“Throw out the child along with the bath.” Don’t throw the child along with the bath!”
    Yes, generally said as "Don't throw out the baby with the bathwater".
    In the "nose/face" idiom, you might just have to accept that it doesn't strictly make sense.

  7. #7
    Tdol is offline Editor, UsingEnglish.com
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    Default Re: Cut off one's nose to spite one's face

    Quote Originally Posted by vil View Post
    Do you know the following expressions?

    “Burn one’s house to rid it of the mouse”. “Don’t burn your house to rid of the mouse!”
    I didn't, but I do like it. I would say 'Don't burn your house down to get rid of the mouse.'

  8. #8
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    Default Re: Cut off one's nose to spite one's face

    Injure oneself out of pique. For example, Staying home because Meg was invited first is cutting off your nose to spite your face. Similar hyperboles appeared in several Latin proverbs; in English the expression was first recorded in 1561.

    http://www.answers.com/topic/cut-off...ite-one-s-face

    Proverbs:

    Don't cut off your nose to spite your face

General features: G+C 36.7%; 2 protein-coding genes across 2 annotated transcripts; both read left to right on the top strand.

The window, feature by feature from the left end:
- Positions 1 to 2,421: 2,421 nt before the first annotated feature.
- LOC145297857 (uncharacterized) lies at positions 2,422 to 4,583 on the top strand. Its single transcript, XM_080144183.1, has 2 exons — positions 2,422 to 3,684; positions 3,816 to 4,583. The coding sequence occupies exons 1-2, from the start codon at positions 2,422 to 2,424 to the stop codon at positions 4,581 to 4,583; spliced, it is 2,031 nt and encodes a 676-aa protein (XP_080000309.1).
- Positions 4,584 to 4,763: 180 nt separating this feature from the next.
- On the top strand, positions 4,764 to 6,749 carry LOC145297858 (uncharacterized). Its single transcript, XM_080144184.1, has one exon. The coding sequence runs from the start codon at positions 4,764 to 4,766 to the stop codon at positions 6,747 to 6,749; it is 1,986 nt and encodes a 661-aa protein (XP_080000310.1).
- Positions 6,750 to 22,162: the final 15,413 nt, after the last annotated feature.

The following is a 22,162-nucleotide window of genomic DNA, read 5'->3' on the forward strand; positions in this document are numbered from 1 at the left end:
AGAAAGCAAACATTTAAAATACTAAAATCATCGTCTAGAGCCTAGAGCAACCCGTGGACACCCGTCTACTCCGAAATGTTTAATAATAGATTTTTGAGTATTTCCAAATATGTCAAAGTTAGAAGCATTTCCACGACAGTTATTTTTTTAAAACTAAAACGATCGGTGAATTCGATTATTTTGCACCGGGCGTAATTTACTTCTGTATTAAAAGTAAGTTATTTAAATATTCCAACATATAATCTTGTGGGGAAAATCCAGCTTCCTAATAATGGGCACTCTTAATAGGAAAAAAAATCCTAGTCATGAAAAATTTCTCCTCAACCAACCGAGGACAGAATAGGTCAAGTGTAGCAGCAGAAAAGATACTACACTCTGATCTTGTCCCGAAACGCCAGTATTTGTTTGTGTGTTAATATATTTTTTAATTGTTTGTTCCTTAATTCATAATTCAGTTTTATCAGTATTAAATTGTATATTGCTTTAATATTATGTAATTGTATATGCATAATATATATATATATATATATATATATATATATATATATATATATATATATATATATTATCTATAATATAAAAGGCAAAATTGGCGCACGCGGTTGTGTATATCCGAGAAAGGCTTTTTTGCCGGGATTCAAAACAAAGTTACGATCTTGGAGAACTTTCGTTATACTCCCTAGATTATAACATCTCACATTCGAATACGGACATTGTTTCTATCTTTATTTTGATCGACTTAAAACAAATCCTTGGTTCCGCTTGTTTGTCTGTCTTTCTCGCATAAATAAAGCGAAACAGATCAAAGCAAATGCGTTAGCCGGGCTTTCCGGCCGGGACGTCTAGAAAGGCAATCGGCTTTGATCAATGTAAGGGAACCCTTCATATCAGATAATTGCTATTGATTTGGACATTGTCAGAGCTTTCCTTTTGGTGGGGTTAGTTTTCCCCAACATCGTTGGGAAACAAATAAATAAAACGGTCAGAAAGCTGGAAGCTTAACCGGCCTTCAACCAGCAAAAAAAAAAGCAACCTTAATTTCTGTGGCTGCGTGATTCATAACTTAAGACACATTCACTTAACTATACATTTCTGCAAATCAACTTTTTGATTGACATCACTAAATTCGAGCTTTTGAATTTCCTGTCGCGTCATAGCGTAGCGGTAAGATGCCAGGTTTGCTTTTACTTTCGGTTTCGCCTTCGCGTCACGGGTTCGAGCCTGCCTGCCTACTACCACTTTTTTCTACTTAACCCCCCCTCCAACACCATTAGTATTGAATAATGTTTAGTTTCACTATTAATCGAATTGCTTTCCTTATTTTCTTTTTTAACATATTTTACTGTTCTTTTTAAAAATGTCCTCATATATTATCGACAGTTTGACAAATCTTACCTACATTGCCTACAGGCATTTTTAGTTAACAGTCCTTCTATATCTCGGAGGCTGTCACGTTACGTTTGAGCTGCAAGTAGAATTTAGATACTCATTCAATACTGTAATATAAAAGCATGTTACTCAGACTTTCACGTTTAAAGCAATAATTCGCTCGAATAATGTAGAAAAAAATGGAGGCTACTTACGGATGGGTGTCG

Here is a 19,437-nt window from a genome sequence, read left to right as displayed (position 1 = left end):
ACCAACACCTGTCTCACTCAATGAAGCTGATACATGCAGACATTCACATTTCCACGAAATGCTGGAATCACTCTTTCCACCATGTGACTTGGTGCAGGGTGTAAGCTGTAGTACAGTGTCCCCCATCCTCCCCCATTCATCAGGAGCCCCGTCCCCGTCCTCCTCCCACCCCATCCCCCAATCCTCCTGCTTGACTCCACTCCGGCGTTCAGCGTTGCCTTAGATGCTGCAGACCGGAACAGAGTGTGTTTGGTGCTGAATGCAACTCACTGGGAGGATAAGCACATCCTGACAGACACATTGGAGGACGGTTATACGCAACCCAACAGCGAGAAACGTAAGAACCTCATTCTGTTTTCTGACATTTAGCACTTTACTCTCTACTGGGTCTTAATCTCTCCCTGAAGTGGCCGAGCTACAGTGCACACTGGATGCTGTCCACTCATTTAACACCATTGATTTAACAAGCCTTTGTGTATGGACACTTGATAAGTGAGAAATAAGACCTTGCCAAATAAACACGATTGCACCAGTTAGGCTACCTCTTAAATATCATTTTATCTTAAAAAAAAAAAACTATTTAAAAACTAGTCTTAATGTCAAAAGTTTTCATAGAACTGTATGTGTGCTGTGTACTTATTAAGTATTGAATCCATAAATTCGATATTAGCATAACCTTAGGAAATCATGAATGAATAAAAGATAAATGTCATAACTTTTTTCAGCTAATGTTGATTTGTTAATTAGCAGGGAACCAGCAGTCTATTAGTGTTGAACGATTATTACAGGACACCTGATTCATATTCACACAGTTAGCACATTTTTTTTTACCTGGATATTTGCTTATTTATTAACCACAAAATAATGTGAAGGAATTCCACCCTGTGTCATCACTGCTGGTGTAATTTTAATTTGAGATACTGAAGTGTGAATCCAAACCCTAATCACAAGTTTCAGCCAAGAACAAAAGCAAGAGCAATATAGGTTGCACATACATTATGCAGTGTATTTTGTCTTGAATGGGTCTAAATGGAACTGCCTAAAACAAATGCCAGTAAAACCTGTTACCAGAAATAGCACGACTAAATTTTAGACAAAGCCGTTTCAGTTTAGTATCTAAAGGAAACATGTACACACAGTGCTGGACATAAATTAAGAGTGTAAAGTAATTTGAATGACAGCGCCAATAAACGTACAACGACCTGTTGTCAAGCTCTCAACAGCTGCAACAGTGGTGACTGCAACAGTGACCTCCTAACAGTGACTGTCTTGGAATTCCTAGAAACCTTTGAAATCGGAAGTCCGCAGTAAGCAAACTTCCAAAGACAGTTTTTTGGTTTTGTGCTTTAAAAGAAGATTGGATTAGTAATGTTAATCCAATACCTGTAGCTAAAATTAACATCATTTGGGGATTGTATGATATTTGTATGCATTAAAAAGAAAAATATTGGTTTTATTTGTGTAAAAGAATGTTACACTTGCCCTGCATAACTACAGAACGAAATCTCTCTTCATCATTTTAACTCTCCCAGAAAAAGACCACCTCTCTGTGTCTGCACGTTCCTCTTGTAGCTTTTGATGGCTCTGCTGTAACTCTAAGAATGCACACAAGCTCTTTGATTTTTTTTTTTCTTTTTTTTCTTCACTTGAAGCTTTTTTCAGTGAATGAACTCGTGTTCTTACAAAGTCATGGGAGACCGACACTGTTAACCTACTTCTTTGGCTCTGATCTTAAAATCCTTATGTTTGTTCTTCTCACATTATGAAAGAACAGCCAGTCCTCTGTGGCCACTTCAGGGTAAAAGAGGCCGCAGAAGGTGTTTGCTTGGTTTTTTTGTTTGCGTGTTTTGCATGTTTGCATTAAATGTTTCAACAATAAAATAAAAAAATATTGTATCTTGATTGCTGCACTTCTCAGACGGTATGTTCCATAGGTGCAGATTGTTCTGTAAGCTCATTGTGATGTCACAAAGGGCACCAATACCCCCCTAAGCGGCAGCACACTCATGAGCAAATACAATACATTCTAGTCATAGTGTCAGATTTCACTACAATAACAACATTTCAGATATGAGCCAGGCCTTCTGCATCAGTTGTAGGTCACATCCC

A warning against spiteful revenge which results in one's own hurt or loss. The metaphorical phrase to cut off one's nose to spite one's face is very frequently found. Cf. medieval L. male ulciscitur dedecus sibi illatum, qui amputat nasum suum, he who cuts off his nose takes poor revenge for a shame inflicted on him; mid 14th-cent. Fr. qui cope son nčs, sa face est despechie, the man who cuts off his nose spites his face.

    He that byteth hys nose of, shameth hys face.
    [c 1560 Deceit of Women I1]

    He cut off his nose to be revenged of his face, said of one who, to be revenged of his neighbour, has materially injured himself.
    [1788 F. Grose Dict. Vulgar Tongue (ed. 2) U3V]

    He was in that humour when a man—in the words of the old adage—will cut off his nose to spite his face.
    [1889 R. L. Stevenson Master of Ballantrae x.]

    Don't cut off your nose to spite your face.
    [1964 Ridout & Witting English Proverbs Explained 43]

    So the next thing anybody knew she'd run off an' married that no-good Bob Bascom an' if that ain't cuttin' off your nose to spite your face, I'd like to know what is.

    [1980 A. Craig Pint of Murder vi.]

    http://www.answers.com/topic/don-t-c...pite-your-face

    Cut off your nose to spite your face

    Meaning - Disadvantage yourself in order to do harm to an adversary.

    http://www.phrases.org.uk/meanings/106875.html